COVID-19 has had a major impact on Native Americans. At one point, the Navajo Nation had the highest COVID-19 infection rate in the United States, and Native Americans have endured higher rates of severe disease and death from COVID-19. While we have flattened the carve, Native people continue to experience the burden of COVID-19 at disproportionate rates.
Our Center's teams across the country have been deep in the trenches helping our tribal partners mount effective responses to the pandemic when they have so few resources and such high rates of disease and death, including providing emergency food and water, hygiene supplies, handwashing stations for homes that lack running water, and producing and sourcing Personal Protective Equipment (PPE) for tribal health care providers and responders, and more. We are now in the next phase of our COVID response. While the curves of new infections have flattened in many of the hardest hit tribal communities, we are now tending to the aftermath of the COVID-19 impact, including behavioral and mental health problems, helping families with small children cope, translating our school-based youth empowerment programs into virtual formats, continuing our scholarship and training programs for Native Americans pursuing careers in public health -- all while working to keep the virus out, and studying new treatment and vaccine candidates.
Thanks for Your Support
In response to this public health crisis, many individuals, foundations and corporations have made contributions to the Center for American Indian Health's COVID-19 Emergency Fund. We are tremendously grateful for every critical gift to this fund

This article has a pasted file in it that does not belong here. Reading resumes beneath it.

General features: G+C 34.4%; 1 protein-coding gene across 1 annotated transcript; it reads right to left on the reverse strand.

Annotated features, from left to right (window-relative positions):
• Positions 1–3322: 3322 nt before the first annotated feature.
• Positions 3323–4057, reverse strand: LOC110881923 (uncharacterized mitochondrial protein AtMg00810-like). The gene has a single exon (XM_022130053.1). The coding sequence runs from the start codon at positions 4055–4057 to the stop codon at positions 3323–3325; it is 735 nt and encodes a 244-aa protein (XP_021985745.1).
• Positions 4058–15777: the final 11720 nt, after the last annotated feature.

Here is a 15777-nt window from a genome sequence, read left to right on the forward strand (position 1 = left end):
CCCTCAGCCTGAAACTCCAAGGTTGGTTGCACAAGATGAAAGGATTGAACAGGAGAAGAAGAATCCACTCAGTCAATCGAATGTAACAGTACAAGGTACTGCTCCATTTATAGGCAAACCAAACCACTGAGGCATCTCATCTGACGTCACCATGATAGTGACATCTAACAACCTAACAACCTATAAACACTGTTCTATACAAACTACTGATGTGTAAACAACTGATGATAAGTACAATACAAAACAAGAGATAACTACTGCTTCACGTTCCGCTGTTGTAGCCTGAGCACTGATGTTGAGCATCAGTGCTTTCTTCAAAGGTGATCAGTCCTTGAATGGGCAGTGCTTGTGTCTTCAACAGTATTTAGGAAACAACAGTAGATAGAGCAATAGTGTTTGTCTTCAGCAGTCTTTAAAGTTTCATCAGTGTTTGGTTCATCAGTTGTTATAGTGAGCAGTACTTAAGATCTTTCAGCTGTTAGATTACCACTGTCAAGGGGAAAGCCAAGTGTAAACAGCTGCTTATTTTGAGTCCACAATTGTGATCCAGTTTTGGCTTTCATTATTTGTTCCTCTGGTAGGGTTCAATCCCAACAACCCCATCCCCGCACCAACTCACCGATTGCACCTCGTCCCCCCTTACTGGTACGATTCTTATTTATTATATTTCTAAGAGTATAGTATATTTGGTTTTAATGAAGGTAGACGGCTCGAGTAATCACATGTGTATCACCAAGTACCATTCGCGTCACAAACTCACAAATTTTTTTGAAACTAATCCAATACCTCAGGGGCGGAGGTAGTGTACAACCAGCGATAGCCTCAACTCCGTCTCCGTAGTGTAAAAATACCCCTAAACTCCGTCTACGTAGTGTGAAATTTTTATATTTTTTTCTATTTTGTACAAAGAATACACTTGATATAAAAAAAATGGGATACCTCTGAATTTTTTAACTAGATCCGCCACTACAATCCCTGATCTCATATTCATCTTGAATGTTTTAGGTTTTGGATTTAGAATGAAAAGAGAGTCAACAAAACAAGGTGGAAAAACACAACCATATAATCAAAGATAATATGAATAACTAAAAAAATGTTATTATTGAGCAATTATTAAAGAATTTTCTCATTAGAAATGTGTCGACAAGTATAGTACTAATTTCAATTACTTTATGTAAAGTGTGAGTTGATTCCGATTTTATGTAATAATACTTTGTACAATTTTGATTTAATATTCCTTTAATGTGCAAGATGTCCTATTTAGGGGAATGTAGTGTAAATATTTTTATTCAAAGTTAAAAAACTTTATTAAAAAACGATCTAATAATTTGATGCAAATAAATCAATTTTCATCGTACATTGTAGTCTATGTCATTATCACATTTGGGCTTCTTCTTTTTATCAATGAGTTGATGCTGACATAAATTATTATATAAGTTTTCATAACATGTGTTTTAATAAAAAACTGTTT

JHU Tax ID/EIN#: 52-0595110
Materials Development for Tribal Use
Johns Hopkins Center for American Indian Health is producing materials related to COVID-19 for tribes to distribute. Some materials can be customized with tribal name and local contact number. Read more.
Emergency Food, Water, and Basic Relief Supplies
As rural tribal communities grapple with COVID-19, our team is working to help contain the virus, protect families from infection, and get urgently needed food, cleaning supplies, and other materials to families in need. Read more.
Surveillance and Contact Tracing
Native Americans are the most vulnerable population in the U.S., with a history of being decimated by respiratory illnesses. Our Center has deployed over 40 technical specialists in infectious disease, mental health, behavioral health, training, and communications, as well as more than 200 boots on the ground—Native American health workers in their own communities serving courageously during this time. Read more.